With Othello striking his wife in public and storming out inarticulately, this scene is the reverse of Act II, scene iii, where, after calming the “Turk within” his brawling soldiers, Othello gently led his wife back to bed. Now, insofar as Turks represented savagery in early modern England, Othello has exposed his own inner Turk, and he brutally orders his wife to bed. Iago’s lies have not only misled Othello, they have shifted him from his status of celebrated defender of Venice to cultural outsider and threat to Venetian security.

Lodovico’s arrival from Venice serves as a reminder of how great Othello’s transformation has been. As he stood before the senate at the beginning of the play, he was a great physical as well as verbal presence, towering above Brabanzio in stature and in eloquence, arresting the eyes and ears of his peers in the most political of public spaces, the court. After a short time in Cyprus, Iago has managed to bring about Othello’s “savage madness” (IV.i.52). Othello loses control of his speech and, as he writhes on the ground, his movements. Othello’s trance and swoon in this scene present him at the greatest possible distance from the noble figure he was before the senate in Act I, scene iii.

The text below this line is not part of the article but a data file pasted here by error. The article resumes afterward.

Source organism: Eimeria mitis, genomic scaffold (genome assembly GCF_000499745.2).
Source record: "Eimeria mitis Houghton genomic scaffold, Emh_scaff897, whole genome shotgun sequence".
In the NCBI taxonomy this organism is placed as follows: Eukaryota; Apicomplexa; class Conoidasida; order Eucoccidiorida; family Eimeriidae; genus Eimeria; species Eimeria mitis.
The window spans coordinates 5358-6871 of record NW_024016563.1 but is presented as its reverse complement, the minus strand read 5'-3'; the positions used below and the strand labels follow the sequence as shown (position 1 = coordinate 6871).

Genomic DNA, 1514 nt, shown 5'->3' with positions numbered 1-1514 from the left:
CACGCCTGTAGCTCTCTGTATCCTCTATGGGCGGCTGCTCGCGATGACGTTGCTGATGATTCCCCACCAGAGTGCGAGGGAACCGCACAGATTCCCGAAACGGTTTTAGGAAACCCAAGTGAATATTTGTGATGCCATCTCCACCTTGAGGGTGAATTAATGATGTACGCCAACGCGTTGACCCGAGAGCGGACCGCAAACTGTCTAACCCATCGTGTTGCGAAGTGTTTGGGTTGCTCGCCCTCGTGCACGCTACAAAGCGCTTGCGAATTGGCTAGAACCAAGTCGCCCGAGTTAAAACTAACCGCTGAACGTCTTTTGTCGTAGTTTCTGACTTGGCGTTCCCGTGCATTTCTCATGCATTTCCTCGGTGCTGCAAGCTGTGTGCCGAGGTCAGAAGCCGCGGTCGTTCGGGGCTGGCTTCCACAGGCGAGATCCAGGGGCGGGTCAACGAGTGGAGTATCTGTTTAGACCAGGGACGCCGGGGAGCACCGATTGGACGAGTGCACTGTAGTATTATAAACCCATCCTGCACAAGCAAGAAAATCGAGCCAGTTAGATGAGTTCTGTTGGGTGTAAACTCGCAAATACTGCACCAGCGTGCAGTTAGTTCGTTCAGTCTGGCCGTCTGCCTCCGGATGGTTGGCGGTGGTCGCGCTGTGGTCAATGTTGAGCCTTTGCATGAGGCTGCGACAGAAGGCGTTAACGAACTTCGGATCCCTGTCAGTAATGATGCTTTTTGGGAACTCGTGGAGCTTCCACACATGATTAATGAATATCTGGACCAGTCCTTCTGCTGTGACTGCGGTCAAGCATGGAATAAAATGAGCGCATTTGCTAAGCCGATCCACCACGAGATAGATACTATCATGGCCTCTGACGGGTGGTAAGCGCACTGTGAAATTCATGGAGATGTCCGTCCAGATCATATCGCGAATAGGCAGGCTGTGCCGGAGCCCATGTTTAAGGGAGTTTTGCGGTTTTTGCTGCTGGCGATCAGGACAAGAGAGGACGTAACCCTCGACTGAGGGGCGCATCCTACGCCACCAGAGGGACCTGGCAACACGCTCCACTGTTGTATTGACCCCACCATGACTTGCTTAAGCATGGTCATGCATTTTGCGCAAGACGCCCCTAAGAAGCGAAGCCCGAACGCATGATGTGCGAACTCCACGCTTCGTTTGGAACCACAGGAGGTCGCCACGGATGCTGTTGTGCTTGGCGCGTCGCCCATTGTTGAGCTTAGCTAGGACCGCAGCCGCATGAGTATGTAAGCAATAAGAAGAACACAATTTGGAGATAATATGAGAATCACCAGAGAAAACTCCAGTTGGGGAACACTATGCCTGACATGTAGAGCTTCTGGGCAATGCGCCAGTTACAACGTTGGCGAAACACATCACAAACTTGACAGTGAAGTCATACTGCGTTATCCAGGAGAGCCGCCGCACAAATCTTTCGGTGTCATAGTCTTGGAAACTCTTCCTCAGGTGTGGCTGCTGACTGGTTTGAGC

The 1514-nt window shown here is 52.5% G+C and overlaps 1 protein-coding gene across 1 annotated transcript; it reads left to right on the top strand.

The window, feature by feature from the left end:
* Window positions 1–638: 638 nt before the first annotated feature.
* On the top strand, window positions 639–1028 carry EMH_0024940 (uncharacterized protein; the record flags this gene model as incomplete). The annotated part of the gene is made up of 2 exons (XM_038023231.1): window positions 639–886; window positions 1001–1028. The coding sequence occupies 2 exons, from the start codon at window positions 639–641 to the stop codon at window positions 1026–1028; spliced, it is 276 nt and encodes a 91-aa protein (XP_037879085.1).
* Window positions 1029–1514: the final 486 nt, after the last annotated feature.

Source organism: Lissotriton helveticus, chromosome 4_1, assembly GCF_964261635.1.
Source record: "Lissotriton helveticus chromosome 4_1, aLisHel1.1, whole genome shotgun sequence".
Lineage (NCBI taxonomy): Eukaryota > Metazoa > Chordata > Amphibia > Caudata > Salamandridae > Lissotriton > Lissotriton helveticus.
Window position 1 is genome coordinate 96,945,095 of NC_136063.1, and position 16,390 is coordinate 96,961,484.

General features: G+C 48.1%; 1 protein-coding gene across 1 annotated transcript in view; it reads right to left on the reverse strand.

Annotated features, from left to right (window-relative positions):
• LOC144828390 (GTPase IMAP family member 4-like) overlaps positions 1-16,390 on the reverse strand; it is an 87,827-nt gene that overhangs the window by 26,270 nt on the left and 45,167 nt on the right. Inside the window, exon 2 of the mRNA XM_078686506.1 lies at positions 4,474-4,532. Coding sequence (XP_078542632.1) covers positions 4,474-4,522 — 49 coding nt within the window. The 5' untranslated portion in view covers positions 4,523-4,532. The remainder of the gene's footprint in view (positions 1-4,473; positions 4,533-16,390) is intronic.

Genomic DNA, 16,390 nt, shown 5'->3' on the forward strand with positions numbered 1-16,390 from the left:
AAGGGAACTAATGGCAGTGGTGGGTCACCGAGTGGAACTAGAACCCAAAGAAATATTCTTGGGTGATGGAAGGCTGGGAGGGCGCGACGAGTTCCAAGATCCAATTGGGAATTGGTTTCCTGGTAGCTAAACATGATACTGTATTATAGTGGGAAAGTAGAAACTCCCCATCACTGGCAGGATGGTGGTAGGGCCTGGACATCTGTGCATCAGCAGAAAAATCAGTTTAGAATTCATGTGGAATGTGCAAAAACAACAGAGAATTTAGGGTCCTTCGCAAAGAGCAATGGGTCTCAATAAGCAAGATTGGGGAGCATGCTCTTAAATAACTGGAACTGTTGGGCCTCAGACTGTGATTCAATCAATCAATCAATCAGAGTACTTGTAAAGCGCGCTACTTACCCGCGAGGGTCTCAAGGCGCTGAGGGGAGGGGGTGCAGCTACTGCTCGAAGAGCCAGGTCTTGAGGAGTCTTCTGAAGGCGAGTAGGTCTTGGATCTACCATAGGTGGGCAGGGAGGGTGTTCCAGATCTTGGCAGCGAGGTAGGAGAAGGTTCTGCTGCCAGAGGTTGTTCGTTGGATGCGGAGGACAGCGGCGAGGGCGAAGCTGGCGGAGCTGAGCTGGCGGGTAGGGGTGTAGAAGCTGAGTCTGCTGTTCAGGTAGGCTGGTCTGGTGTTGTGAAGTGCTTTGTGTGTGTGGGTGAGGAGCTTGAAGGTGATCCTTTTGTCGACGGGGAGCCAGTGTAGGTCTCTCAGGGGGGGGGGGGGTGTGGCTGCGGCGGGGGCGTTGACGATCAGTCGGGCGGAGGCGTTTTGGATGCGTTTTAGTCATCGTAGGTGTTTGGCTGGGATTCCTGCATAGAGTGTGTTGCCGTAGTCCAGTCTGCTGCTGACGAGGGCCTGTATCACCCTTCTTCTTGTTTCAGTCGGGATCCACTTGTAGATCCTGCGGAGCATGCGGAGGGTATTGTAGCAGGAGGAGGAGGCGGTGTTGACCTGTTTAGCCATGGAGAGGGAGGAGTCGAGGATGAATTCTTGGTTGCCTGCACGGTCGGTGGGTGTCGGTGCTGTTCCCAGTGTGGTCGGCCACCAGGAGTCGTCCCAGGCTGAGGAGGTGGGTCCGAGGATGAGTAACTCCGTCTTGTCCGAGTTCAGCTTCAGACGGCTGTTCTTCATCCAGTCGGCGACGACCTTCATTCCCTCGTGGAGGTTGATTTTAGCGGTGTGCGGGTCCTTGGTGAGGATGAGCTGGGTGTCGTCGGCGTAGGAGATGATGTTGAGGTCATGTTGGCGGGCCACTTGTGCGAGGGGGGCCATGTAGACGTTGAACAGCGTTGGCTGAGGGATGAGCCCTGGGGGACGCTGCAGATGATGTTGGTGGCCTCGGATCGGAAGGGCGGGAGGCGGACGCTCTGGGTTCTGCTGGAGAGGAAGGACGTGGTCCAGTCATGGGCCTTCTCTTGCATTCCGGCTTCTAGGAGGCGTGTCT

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by Trolldemort, March 13, 2013

It is awethome cos they all die


112 out of 223 people found this helpful

enthusiastic jealousy

by IndustrialCarnage, April 02, 2013

This is perhaps one of Shakespeare's more interesting plays, if you will. In comparison to Macbeth it isn't quite the walk in the park.
I think conceptually it enables the reader to see that characters can influence characters to such a degree that the original traits are masked and changed. Tragedy in this play is definitely a main component - and a great emphasis that perhaps the villain doesn't always find their true defeat. In a way, wasn't the "villain" successful? He lied to everyone and pretty much killed whomever got in his way.


14 out of 19 people found this helpful


by Promatter, January 11, 2014

Just a theory
The role of Emelia in Othello.

Before I begin expounding on this thought, let me first say that I am not a Shakespearean “Scholar”. I am just a teacher who loves teaching Shakespeare on the off-chance that one of my students will get bitten by the bug and want to study and read more of the man than just the set works that he or she has to cover for exam purposes.
Having taught Othello to matric classes for the past 4 years, I have developed a few theories of my own about Shakespeare’s “bit” actors,... Read more


157 out of 185 people found this helpful